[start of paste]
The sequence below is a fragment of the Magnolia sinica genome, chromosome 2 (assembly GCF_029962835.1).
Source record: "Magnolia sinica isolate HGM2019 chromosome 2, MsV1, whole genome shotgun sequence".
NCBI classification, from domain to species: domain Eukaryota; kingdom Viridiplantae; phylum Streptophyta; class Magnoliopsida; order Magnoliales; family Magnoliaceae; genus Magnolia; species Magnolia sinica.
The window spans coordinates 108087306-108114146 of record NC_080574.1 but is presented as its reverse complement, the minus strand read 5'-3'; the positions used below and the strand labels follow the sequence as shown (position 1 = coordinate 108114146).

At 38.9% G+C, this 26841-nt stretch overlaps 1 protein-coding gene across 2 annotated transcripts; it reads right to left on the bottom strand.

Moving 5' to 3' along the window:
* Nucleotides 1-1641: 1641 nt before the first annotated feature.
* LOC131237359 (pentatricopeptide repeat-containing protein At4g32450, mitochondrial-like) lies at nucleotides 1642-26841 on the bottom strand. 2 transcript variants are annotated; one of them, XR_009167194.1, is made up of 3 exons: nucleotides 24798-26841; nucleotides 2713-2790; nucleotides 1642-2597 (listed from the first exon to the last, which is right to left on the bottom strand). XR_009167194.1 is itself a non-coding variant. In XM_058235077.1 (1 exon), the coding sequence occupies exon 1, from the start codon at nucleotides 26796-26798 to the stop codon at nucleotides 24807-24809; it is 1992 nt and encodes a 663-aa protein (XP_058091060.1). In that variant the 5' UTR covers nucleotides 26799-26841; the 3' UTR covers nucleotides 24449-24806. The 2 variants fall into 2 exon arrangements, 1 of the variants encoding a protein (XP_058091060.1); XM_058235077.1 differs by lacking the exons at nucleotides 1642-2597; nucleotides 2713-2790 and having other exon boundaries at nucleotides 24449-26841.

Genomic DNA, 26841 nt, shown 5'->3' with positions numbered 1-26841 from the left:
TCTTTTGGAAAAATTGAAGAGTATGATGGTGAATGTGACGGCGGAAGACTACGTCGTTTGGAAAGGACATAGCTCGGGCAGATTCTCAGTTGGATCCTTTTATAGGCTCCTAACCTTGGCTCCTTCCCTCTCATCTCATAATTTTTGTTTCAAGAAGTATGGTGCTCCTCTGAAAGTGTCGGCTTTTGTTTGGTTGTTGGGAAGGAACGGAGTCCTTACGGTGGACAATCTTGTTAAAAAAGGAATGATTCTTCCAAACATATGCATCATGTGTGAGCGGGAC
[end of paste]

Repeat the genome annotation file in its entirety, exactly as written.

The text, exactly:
The sequence below is a fragment of the Magnolia sinica genome, chromosome 2 (assembly GCF_029962835.1).
Source record: "Magnolia sinica isolate HGM2019 chromosome 2, MsV1, whole genome shotgun sequence".
NCBI classification, from domain to species: domain Eukaryota; kingdom Viridiplantae; phylum Streptophyta; class Magnoliopsida; order Magnoliales; family Magnoliaceae; genus Magnolia; species Magnolia sinica.
The window spans coordinates 108087306-108114146 of record NC_080574.1 but is presented as its reverse complement, the minus strand read 5'-3'; the positions used below and the strand labels follow the sequence as shown (position 1 = coordinate 108114146).

At 38.9% G+C, this 26841-nt stretch overlaps 1 protein-coding gene across 2 annotated transcripts; it reads right to left on the bottom strand.

Moving 5' to 3' along the window:
* Nucleotides 1-1641: 1641 nt before the first annotated feature.
* LOC131237359 (pentatricopeptide repeat-containing protein At4g32450, mitochondrial-like) lies at nucleotides 1642-26841 on the bottom strand. 2 transcript variants are annotated; one of them, XR_009167194.1, is made up of 3 exons: nucleotides 24798-26841; nucleotides 2713-2790; nucleotides 1642-2597 (listed from the first exon to the last, which is right to left on the bottom strand). XR_009167194.1 is itself a non-coding variant. In XM_058235077.1 (1 exon), the coding sequence occupies exon 1, from the start codon at nucleotides 26796-26798 to the stop codon at nucleotides 24807-24809; it is 1992 nt and encodes a 663-aa protein (XP_058091060.1). In that variant the 5' UTR covers nucleotides 26799-26841; the 3' UTR covers nucleotides 24449-24806. The 2 variants fall into 2 exon arrangements, 1 of the variants encoding a protein (XP_058091060.1); XM_058235077.1 differs by lacking the exons at nucleotides 1642-2597; nucleotides 2713-2790 and having other exon boundaries at nucleotides 24449-26841.

Genomic DNA, 26841 nt, shown 5'->3' with positions numbered 1-26841 from the left:
TCTTTTGGAAAAATTGAAGAGTATGATGGTGAATGTGACGGCGGAAGACTACGTCGTTTGGAAAGGACATAGCTCGGGCAGATTCTCAGTTGGATCCTTTTATAGGCTCCTAACCTTGGCTCCTTCCCTCTCATCTCATAATTTTTGTTTCAAGAAGTATGGTGCTCCTCTGAAAGTGTCGGCTTTTGTTTGGTTGTTGGGAAGGAACGGAGTCCTTACGGTGGACAATCTTGTTAAAAAAGGAATGATTCTTCCAAACATATGCATCATGTGTGAGCGGGAC